People from Newcastle are called Novocastrians, but nowadays the term Geordie is more commonly used.
Another green space in Newcastle is the vast Town Moor, lying immediately north of the city centre. The hereditary freemen of the city have held the right to graze cattle on the Town Moor since the Middle Ages — a reward for defending the town against the marauding Scots! The wooded gorge of the Ouseburn in the east of the city is known as Jesmond Dene and forms another popular recreation area, linked with Armstrong Park and Heaton Park to the Ouseburn Valley, where the 'burn finally reaches the River Tyne. The Tyne itself passes through a gorge between Newcastle (on the North Bank) and Gateshead (the administratively separate Borough and urban area south of the river), which is famous for a series of dramatic and notable bridges such as the Tyne Bridge and High Level Bridge shared by Newcastle and Gateshead.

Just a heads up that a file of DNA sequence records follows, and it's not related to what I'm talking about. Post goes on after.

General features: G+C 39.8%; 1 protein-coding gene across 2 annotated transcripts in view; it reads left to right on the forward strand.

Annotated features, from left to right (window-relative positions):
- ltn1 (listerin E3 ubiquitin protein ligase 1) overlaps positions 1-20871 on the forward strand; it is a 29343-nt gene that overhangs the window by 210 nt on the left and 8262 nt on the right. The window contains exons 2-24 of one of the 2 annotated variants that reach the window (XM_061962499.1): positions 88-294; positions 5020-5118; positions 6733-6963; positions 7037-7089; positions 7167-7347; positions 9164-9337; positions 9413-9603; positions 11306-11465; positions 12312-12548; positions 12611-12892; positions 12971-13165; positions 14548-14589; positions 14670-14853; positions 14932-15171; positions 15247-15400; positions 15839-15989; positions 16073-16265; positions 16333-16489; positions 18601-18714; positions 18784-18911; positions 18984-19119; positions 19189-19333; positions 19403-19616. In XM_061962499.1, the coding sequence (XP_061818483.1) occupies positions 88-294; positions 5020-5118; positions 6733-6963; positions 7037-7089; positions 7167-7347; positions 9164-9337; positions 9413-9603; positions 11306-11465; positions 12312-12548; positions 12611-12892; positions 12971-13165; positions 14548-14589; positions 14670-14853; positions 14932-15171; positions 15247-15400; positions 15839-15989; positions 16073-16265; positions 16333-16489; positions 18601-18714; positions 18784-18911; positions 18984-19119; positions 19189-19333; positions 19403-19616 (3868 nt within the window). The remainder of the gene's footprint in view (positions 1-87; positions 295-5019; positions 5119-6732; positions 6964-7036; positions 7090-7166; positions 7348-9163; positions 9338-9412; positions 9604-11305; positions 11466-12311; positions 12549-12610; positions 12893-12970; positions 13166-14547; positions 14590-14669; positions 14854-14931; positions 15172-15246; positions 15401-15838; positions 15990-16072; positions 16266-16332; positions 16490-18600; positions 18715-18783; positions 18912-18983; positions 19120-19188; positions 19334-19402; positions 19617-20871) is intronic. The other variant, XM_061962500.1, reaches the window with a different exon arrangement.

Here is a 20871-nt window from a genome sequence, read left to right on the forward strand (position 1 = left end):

Regarding to his night-life, Newcastle has a reputation of being a fun-loving
city with many bars, restaurants and night clubs. It consistently features
in lists of the top ten party cities in the world. Recently, Newcastle
has become popular as a destination for Stag and Hen parties.
The majority of clubs in Newcastle are located in three main areas. The
oldest of these is the Big Market a favorite haunt for the more indigenous
of the locals, followed by the trendy Quayside area, a spectacular mix
of modern and classic architecture which creates a fantastic backdrop
for a sometimes frantic Saturday night. The newest is "The Gate",
which is a new indoor complex consisting of bars, up market clubs, restaurants
and a 12-screen multiplex cinema. Everybody is meeting in these areas
with the intention of enjoying the beautiful night New Castle offers
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